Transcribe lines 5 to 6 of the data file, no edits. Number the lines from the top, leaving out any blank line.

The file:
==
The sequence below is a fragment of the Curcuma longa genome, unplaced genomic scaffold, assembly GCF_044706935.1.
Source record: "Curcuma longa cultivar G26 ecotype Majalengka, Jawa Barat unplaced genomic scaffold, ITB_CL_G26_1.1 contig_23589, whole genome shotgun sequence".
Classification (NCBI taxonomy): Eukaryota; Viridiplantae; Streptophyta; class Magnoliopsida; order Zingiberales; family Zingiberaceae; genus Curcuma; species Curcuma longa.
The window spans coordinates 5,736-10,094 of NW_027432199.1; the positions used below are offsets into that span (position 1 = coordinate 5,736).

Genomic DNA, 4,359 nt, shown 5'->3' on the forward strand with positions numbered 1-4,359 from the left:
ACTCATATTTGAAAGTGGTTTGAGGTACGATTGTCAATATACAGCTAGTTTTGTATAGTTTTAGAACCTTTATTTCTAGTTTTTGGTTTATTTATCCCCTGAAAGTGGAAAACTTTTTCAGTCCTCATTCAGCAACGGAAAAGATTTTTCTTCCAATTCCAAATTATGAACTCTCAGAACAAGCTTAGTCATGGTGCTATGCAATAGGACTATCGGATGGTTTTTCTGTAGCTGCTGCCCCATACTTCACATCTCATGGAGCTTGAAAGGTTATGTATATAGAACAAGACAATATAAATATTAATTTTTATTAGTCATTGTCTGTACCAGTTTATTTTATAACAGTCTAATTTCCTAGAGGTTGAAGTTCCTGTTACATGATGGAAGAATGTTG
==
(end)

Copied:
Genomic DNA, 4,359 nt, shown 5'->3' on the forward strand with positions numbered 1-4,359 from the left:
ACTCATATTTGAAAGTGGTTTGAGGTACGATTGTCAATATACAGCTAGTTTTGTATAGTTTTAGAACCTTTATTTCTAGTTTTTGGTTTATTTATCCCCTGAAAGTGGAAAACTTTTTCAGTCCTCATTCAGCAACGGAAAAGATTTTTCTTCCAATTCCAAATTATGAACTCTCAGAACAAGCTTAGTCATGGTGCTATGCAATAGGACTATCGGATGGTTTTTCTGTAGCTGCTGCCCCATACTTCACATCTCATGGAGCTTGAAAGGTTATGTATATAGAACAAGACAATATAAATATTAATTTTTATTAGTCATTGTCTGTACCAGTTTATTTTATAACAGTCTAATTTCCTAGAGGTTGAAGTTCCTGTTACATGATGGAAGAATGTTG